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Doctor Who's Missing Season

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Doctor Who's Missing Season
It's hard to imagine the contempt with which the BBC treated Doctor Who in the 1980s given the corporation's love affair with the show now. Back in 1985, despite sturdy ratings against fierce ITV competition, and the fact that it earned more money than it cost to make, Doctor Who was cancelled, with BBC execs' fingers wagging at the violent content and supposedly poor quality.

Pre-production on the show's twenty-third season was already underway, with scripts in various stages of writing. But these were all scrapped, and when a public and media outcry over the axing did persuade the BBC to bring Doctor Who back after 18 months off air, a brand new range of interlinked stories under the banner 'The Trial Of A Time Lord' was produced.

Recently though, audio adventure maestros Big Finish announced that the Sixth Doctor and Perpugilliam Brown - played once more by Colin Baker and Nicola Bryant - would reunite for a series of stories based on the remnants of the scripts for the original and aborted season. To whet your appetite, here's a look at the four key stories that never made it to the screen…

'The Nightmare Fair'

The very final scene of the twenty-second season's excellent 'Revelation Of The Daleks' concluded on an abrupt freeze frame, with The Doctor about to tell luscious companion Peri where he was going to take her. (Insert your own smutty puns at your discretion). The missing dialogue was in fact the word 'Blackpool', but the cancellation and uncertain future of the show led to the decision to scrap the promise.

The plan was for the two time travellers to venture to the seaside town and stumble across old enemy The Celestial Toymaker, not seen since his eponymous debut story opposite William Hartnell's Doctor in 1966. Graham Williams's story would have featured the pair fighting for their lives while immersed in a series of video games after discovering that the Toymaker was using a local arcade for his own sinister purposes. Michael Gough, best known for his recurring role as Bruce Wayne's butler Alfred in the '80s/'90s Batman movie franchise, was reportedly going to reprise his role as the villain.

'The Ultimate Evil'

After their Blackpool shenanigans, The Doctor tries to take Peri on a proper holiday to Tranquela - a supposedly peaceful continent on an alien country. Unsurprisingly, there is evil lurking behind the scenes in the shape of rogue arms dealer Dwarf Mordant - a character with a distinct similarity to recent Whoniverse villain The Graske.

Waly K. Daly's plot thickens further when Mordant spreads hatred among the pacifist race, which sets its sights on a battle with a neighbouring continent. It's up to The Doctor to broker peace. Presumably his ridiculously garish costume would have united the factions in laughter.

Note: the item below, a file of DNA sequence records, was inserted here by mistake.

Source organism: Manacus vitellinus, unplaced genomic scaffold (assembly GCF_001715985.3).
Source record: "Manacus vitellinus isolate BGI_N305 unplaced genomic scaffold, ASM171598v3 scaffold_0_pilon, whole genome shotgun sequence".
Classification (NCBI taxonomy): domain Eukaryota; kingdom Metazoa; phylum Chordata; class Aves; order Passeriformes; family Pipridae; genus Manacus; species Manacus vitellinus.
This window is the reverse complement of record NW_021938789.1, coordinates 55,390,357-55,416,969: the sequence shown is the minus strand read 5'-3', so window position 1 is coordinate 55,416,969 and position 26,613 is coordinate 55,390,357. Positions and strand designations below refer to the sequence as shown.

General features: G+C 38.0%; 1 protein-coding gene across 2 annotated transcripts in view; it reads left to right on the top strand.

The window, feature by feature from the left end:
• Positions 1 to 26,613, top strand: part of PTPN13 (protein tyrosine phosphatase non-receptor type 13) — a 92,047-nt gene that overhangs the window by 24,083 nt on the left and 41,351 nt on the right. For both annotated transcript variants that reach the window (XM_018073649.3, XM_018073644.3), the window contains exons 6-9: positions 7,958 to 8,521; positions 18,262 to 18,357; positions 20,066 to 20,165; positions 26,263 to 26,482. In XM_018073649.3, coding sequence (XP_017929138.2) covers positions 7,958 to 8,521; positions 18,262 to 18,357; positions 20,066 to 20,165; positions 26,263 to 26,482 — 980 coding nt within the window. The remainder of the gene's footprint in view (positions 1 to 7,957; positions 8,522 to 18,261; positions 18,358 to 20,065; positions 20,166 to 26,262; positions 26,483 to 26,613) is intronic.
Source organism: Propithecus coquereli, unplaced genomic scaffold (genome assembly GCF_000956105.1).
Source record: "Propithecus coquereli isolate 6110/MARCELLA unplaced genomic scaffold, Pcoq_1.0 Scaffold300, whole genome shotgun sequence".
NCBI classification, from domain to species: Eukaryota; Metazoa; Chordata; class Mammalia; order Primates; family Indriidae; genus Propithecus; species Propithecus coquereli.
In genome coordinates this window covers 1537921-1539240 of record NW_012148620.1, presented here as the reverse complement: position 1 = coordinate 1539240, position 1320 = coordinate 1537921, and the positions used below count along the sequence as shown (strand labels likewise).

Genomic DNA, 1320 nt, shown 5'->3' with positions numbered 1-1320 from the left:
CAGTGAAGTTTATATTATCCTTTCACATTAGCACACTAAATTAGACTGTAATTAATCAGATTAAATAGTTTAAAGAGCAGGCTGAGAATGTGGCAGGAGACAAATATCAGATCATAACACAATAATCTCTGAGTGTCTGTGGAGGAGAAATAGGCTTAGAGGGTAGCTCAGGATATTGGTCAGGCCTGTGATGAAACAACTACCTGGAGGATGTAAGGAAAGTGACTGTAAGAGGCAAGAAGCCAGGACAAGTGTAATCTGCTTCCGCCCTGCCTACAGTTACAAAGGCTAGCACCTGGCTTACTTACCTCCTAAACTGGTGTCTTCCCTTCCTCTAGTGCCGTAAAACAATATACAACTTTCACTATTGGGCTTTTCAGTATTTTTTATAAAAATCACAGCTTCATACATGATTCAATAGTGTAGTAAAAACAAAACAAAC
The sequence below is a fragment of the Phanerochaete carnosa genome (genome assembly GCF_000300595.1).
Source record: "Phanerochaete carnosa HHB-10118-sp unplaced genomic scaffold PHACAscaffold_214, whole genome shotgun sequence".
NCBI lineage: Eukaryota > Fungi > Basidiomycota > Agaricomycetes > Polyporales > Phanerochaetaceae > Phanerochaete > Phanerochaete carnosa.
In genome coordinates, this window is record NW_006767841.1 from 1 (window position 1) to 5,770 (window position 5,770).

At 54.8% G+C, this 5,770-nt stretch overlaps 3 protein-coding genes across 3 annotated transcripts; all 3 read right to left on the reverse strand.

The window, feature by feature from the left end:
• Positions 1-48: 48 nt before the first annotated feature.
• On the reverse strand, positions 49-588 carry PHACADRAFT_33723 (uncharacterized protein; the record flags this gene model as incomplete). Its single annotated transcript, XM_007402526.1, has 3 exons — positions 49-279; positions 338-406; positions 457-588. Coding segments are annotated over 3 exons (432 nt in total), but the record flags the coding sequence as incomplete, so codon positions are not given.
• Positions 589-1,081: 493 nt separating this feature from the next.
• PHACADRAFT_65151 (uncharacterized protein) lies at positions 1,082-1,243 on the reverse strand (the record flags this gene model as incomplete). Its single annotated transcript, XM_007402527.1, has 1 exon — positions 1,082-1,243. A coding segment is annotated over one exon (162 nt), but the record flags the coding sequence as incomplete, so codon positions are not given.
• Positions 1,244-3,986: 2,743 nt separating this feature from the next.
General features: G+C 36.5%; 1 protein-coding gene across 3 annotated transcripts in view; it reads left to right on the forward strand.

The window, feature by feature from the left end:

'Mission To Magnus'

Sadly nothing to do with 'The Talons Of Weng Chiang's Magnus Greel, this tale would have seen the slithery Sil from the previous season's 'Vengeance On Varos' hook up with the iconic Ice Warriors - not seen on the show since 'The Monster Of Peladon' in 1974.

'Varos' scribe Philip Martin's script (and subsequent novelisation) entailed The Doctor, with Peri in tow, being brought to the planet Magnus by his Gallifreyan school bully Anzor. Working in tandem with Sil, who would later feature in the official twenty-third season story 'Mindwarp', Anzor uses the female caste on the planet to further his megalomaniacal goals. But underneath the polar ice caps lurk the Ice Warriors - and they're in no mood for chilling.

'Yellow Fever, And How To Cure It'

Legendary Who writer Robert Holmes was all set to pen this curious sounding story, which would have seen producer John Nathan Turner's predilection for foreign locations catered for. Set in Singapore, The Doctor and Peri would have encountered the likes of the Autons, The Master and The Rani over three episodes. Sadly, Holmes didn't make it beyond an initial outline before the plug was pulled on the planned season.

He did return to pen several episodes of the ensuing 'Trial Of A Time Lord', but passed away in May 1986 before he could complete work on the season finale. The interest in 'Yellow Fever' has been heightened due to Holmes's stature among Whovians. Russell T. Davies heaped praise upon his skills, stating the following:

"Take 'The Talons of Weng Chiang' for example. Watch episode one, it's the best dialogue ever written, it's up there with Dennis Potter, by a man called Robert Holmes. When the history of television drama comes to be written, Robert Holmes won't be remembered at all because he only wrote genre stuff. And that, I reckon, is a real tragedy."

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